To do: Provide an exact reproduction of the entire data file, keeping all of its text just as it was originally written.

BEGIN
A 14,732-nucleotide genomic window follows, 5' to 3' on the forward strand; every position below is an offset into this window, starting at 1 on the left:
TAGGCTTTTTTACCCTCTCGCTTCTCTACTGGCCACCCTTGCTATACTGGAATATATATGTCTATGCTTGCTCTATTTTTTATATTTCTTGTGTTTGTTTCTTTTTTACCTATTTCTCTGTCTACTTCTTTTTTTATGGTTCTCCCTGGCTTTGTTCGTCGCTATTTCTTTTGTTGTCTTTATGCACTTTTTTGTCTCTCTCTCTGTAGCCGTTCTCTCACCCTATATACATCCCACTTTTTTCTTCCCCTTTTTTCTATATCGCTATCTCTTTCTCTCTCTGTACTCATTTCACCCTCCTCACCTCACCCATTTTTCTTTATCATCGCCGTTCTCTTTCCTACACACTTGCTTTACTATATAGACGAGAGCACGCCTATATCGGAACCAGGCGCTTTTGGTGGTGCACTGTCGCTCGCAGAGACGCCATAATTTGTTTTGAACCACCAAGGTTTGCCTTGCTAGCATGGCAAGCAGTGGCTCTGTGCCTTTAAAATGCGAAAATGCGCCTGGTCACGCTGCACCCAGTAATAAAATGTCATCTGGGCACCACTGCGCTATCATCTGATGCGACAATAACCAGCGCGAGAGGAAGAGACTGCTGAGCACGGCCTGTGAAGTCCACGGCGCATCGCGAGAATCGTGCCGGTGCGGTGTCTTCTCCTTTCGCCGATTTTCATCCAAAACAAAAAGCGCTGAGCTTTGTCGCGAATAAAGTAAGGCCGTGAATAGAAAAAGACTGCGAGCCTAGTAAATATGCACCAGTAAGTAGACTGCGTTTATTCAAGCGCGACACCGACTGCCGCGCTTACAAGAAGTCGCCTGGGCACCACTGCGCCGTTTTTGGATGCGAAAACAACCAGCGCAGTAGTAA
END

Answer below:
A 14,732-nucleotide genomic window follows, 5' to 3' on the forward strand; every position below is an offset into this window, starting at 1 on the left:
TAGGCTTTTTTACCCTCTCGCTTCTCTACTGGCCACCCTTGCTATACTGGAATATATATGTCTATGCTTGCTCTATTTTTTATATTTCTTGTGTTTGTTTCTTTTTTACCTATTTCTCTGTCTACTTCTTTTTTTATGGTTCTCCCTGGCTTTGTTCGTCGCTATTTCTTTTGTTGTCTTTATGCACTTTTTTGTCTCTCTCTCTGTAGCCGTTCTCTCACCCTATATACATCCCACTTTTTTCTTCCCCTTTTTTCTATATCGCTATCTCTTTCTCTCTCTGTACTCATTTCACCCTCCTCACCTCACCCATTTTTCTTTATCATCGCCGTTCTCTTTCCTACACACTTGCTTTACTATATAGACGAGAGCACGCCTATATCGGAACCAGGCGCTTTTGGTGGTGCACTGTCGCTCGCAGAGACGCCATAATTTGTTTTGAACCACCAAGGTTTGCCTTGCTAGCATGGCAAGCAGTGGCTCTGTGCCTTTAAAATGCGAAAATGCGCCTGGTCACGCTGCACCCAGTAATAAAATGTCATCTGGGCACCACTGCGCTATCATCTGATGCGACAATAACCAGCGCGAGAGGAAGAGACTGCTGAGCACGGCCTGTGAAGTCCACGGCGCATCGCGAGAATCGTGCCGGTGCGGTGTCTTCTCCTTTCGCCGATTTTCATCCAAAACAAAAAGCGCTGAGCTTTGTCGCGAATAAAGTAAGGCCGTGAATAGAAAAAGACTGCGAGCCTAGTAAATATGCACCAGTAAGTAGACTGCGTTTATTCAAGCGCGACACCGACTGCCGCGCTTACAAGAAGTCGCCTGGGCACCACTGCGCCGTTTTTGGATGCGAAAACAACCAGCGCAGTAGTAA